It has on occasion been implied that a similar rule of causation should prevail in cases where compensation for oc*658cupational disease is sought; however, if a disease is produced by some extrinsic or independent agency, it may not be imputed to the occupation or the employment. Duncan v. Charlotte, 234 N.C. 86, 66 S.E. 2d 22 (1951); Moore v. Stevens & Co., 47 N.C. App. 744, 748, 269 S.E. 2d 159, 162 (1980).
However, “[a] mere possibility of causation is neither ‘substantial’ nor sufficient. It must be shown that the disease in question is an occupational disease; i.e., a disease which is due to causes and conditions which are characteristic of and peculiar to claimant’s trade, occupation or employment as distinguished from an ordinary disease of life to which the general public is equally exposed outside of the employment.” Walston v. Burlington Industries, 304 N.C. 670, 679, 285 S.E. 2d 822, 828 (1982) (emphasis added). See G.S. 97-53(13). Thus, the following rules now apply:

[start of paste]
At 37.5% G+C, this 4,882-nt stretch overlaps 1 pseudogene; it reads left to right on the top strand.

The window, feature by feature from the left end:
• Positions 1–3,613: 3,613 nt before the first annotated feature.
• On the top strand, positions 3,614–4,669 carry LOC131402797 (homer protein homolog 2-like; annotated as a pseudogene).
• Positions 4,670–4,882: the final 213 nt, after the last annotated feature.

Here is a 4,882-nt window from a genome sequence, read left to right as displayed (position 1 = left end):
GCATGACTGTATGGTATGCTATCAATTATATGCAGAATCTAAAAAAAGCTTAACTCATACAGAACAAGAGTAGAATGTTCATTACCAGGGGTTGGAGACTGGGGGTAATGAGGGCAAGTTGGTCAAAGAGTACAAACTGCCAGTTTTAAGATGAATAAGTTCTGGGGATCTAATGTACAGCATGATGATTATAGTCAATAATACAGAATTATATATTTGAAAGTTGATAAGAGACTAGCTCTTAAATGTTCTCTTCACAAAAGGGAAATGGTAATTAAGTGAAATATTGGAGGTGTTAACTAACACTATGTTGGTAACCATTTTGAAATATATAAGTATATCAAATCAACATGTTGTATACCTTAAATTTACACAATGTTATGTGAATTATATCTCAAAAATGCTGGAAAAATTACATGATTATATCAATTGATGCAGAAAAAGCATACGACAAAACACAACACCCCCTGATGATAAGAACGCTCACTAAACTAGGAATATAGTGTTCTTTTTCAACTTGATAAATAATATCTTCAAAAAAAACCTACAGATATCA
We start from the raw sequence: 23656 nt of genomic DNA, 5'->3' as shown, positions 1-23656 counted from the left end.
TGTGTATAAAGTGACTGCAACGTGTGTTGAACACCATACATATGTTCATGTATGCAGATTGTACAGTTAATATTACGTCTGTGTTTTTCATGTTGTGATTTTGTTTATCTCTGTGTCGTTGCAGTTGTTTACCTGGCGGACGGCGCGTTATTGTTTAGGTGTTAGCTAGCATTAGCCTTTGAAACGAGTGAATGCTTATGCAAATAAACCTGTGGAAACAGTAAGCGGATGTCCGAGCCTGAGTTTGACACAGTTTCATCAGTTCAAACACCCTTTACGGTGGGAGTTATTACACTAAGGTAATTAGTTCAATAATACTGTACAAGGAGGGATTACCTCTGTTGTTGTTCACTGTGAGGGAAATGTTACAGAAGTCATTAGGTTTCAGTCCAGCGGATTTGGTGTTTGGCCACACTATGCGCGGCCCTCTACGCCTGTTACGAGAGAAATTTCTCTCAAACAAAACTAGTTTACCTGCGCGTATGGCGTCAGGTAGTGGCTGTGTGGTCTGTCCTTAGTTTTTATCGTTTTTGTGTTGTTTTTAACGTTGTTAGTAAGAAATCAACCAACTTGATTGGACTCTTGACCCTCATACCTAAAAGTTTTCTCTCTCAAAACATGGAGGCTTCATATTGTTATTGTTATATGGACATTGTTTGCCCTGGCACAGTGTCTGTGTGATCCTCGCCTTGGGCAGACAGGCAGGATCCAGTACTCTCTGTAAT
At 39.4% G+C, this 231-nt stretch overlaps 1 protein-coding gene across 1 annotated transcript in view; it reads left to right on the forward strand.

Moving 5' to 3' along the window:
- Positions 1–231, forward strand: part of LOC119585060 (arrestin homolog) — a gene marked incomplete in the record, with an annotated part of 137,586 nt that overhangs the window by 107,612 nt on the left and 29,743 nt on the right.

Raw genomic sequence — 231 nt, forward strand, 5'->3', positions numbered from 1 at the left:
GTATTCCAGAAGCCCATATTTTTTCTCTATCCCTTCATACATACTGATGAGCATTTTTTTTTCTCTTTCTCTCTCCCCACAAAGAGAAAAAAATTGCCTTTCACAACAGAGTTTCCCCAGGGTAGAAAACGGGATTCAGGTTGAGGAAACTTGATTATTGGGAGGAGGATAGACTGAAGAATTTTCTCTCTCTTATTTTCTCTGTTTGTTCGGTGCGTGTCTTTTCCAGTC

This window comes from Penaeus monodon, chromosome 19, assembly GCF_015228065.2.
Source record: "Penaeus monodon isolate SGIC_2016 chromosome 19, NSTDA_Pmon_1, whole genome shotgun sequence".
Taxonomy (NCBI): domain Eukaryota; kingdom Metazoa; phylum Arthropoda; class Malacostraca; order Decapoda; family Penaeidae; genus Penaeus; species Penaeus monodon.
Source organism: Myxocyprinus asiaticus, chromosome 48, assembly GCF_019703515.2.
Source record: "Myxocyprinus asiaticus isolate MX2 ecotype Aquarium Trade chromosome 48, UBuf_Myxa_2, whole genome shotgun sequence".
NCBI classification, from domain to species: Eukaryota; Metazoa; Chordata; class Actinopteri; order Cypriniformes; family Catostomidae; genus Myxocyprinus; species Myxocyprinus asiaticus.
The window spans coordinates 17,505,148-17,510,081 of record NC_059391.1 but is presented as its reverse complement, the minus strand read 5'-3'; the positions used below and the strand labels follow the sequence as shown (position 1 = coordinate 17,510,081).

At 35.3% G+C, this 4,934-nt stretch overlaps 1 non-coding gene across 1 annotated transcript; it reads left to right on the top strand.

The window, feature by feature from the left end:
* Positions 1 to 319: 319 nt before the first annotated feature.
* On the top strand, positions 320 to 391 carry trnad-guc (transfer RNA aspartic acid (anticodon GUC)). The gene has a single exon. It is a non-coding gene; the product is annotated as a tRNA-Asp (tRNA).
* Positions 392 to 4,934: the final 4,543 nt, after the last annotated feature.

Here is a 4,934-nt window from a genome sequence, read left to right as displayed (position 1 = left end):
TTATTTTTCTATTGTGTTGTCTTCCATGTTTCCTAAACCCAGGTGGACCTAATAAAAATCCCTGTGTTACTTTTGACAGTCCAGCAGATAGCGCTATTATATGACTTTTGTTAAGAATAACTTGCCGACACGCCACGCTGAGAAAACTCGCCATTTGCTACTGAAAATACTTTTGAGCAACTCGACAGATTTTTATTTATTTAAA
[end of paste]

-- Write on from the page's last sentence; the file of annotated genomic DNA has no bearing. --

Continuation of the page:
(1) an employer takes the employee as he finds [him] with all [his] pre-existing infirmities and weaknesses. (2) When a preexisting, nondisabling, non-job-related condition is aggravated or accelerated by an accidental injury arising out of and in the course of employment or by an occupational disease so that disability results, then the employer must compensate the employee for the entire resulting disability even though it would not have disabled a normal person to that extent. (3) On the other hand, when a pre-existing, nondisabling, non-job-related disease or infirmity eventually causes an incapacity for work without any aggravation or acceleration of it by a compensable accident or by an occupational disease, the resulting incapacity so caused is not compensable. (4) When a claimant becomes incapacitated for work and part of that incapacity is caused, accelerated or aggravated by an occupational disease and the remainder of that incapacity for work is not caused, accelerated or aggravated by an occupational disease, the Workers’ Compensation Act of North Carolina requires compensation only for that portion of the disability caused, accelerated or aggravated by the occupational disease.